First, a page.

Hosted by a virus, Mankato’s man will not change his trip to South Africa

MANKATO, Minn. – Local professor Scott Fee made sure he learned about the coronavirus situation in South Africa from a friend on the ground before he arrived on November 16.

But his friend could not have known crucial information.

In mid-November, the country was sequencing a sample of the virus – taken on November 9, a week before Fee’s arrival – which, a few days after landing, was found to contain a “worrying variant”, which has earned the name omicron and prompted the United States and other governments to ban foreigners from traveling from South Africa and seven other African countries.

“People take this very seriously,” Fee said earlier this week from Johannesburg, adding that most of Mankato’s parameters were more lax. “I just came home from a walk to a grocery store about five blocks away and… on the sidewalk, everyone is masked.”

A professor of construction management at Minnesota State University, Fee has asked to be on leave this fall and plans to return during the last week of December to prepare for next semester, the Mankato Free Press reported.

He is fully vaccinated and, because he is a US citizen, does not expect any problems upon his return from South Africa unless he tests positive for COVID-19 in the hours before his flight.

He said he was in no rush to return after South Africa identified the new variant on November 24. Still, omicron’s international review led Fee’s generally daring dad to send him two emails in 24 hours, asking if his son could return home.

“I’m in no rush right now to be on an airplane and in international terminals,” Fee said, noting that early evidence shows omicron is more transmissible. “I have my own place here. Everyone I spend time with is fully vaccinated and masked. So I’m in no rush to come back.”

He saw with dismay those looking for international flights from South Africa in previous days stranded at the airport, with planes grounded in confusion and many countries restricting travel from southern Africa.

As of Monday, the United States is barring entry to non-citizens who were in any of the eight countries in the continent’s southern region, including South Africa. Canada, the United Kingdom and the European Union have instituted similar bans.

The World Health Organization and the United Nations, however, have criticized the flight bans, with the WHO regional director for Africa saying on Sunday that the travel restrictions could slightly reduce the spread of COVID-19 “but impose a heavy burden on life and livelihood “.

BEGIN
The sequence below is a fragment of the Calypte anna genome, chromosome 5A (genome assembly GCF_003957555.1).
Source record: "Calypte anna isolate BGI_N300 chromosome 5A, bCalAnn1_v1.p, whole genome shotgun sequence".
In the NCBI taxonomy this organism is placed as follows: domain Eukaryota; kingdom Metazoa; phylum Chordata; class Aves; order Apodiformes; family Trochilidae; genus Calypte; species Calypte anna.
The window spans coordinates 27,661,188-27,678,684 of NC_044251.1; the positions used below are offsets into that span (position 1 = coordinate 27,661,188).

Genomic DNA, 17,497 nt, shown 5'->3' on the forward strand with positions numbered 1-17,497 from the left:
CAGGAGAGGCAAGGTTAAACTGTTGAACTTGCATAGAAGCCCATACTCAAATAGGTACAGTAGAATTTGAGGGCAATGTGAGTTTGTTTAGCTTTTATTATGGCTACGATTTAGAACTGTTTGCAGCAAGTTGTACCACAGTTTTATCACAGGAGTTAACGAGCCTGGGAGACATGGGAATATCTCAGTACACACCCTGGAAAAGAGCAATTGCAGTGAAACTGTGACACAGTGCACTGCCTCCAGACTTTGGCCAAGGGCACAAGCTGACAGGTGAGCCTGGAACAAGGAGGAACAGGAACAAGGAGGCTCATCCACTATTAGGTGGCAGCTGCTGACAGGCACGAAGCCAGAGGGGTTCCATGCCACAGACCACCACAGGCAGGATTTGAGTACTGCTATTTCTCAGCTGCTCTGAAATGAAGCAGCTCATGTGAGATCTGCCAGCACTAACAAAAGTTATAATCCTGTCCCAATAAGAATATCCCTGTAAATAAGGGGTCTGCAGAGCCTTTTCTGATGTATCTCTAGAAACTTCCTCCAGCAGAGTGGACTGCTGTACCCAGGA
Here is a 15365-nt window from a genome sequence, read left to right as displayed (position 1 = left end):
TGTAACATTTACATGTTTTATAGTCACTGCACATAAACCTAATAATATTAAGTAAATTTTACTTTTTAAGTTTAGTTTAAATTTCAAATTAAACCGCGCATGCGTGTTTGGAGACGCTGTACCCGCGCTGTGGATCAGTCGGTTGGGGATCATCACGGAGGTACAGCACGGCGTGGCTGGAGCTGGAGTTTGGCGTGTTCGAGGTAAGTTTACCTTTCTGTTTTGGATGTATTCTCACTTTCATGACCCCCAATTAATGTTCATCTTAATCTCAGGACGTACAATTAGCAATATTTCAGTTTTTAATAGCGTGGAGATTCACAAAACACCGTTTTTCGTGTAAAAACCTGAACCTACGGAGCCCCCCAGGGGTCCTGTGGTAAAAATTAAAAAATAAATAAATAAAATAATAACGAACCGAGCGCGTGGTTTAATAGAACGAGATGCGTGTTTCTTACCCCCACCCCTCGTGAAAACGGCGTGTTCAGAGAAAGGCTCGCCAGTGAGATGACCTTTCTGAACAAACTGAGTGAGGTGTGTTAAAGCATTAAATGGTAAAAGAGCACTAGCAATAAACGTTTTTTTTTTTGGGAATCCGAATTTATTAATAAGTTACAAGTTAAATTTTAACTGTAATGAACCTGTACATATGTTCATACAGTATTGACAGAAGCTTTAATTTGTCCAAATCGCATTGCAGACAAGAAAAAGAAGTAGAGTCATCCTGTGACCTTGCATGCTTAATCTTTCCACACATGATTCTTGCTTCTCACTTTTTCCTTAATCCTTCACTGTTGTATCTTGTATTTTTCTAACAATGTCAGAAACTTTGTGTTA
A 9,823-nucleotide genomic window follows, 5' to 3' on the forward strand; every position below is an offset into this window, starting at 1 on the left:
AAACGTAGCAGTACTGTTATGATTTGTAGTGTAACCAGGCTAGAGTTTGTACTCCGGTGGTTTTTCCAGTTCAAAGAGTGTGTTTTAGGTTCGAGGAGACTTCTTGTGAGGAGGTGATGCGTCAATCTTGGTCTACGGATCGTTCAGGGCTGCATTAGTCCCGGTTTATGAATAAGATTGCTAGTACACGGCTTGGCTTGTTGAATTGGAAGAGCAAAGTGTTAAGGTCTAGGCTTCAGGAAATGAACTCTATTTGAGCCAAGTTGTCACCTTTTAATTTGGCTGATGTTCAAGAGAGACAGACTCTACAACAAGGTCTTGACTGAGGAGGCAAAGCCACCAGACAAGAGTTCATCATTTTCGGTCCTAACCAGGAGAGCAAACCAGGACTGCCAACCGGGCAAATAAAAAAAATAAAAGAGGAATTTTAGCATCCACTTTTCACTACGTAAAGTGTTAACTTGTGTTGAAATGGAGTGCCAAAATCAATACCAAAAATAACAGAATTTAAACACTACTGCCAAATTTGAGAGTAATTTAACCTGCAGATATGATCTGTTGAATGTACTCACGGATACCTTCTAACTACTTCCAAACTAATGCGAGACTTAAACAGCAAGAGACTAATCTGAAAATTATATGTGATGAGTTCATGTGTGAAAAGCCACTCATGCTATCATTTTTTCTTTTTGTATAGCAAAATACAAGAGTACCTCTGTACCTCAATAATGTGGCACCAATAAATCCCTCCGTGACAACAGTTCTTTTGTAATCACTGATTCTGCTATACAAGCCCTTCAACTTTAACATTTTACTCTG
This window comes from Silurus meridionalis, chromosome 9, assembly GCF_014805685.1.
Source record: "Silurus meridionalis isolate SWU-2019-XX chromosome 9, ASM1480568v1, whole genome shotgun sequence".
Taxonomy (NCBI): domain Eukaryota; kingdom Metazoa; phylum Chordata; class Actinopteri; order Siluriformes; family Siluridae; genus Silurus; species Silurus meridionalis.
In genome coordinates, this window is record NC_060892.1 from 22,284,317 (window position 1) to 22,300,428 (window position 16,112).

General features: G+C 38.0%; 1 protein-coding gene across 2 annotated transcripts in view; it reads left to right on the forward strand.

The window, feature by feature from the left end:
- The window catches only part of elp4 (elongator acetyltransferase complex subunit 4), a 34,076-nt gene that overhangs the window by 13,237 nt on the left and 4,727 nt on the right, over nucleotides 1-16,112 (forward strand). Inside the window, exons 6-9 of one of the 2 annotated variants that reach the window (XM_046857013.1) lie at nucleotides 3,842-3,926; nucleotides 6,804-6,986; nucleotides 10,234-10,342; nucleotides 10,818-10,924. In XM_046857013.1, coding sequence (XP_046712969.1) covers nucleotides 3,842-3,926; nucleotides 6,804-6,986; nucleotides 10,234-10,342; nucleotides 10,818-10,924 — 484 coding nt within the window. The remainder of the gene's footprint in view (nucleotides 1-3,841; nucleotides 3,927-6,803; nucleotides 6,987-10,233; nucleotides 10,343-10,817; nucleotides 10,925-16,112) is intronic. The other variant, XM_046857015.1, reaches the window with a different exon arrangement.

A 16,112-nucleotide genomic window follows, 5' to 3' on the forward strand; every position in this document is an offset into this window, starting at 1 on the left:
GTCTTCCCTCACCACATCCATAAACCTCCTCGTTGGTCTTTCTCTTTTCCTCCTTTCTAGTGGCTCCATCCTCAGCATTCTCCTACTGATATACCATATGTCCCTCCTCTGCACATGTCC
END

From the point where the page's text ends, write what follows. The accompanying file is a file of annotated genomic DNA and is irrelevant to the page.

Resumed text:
The director also praised South Africa for sequencing and briefing the world on the new variant, a fact apparently lost in subsequent decisions by countries to isolate the nation. South African President Cyril Ramaphosa said the restrictions were “totally unwarranted” and largely unnecessary, simply hurting his country’s economy during a season when international tourism generally abounds.

Fee’s connection to the country began in 2007, when he helped build a college, Eden Campus, with a South African friend. Fee has since made more than two dozen trips around the country and forged close relationships with friends and colleagues.

He said the travel restrictions hit him and others as a knee-jerk reaction that effectively punished a nation for its scientific rigor and transparency. Reports he followed cited studies that suggest bans are ineffective in curbing the spread of disease.

“The best quote I’ve heard is…. ‘Stopping all travel from Africa is like locking your screen door: it makes you feel like you’ve done something,” Fee said. . “And I think it was a decision based more on feelings than science.”

In the meantime, he plans to visit friends at their home and spend the second half of the month at Eden Campus. Most of his plans aren’t what a traditional tourist would, so infectious diseases seem less likely to hit him.

In South Africa, Fee said, the consensus seems clear on COVID-19.

“I have not heard any politician (…) say anything against masks, against vaccines,” he said. “It’s so one-way. It’s a little surprising to me because it’s not what I’ve been used to, what I’ve seen at home.”

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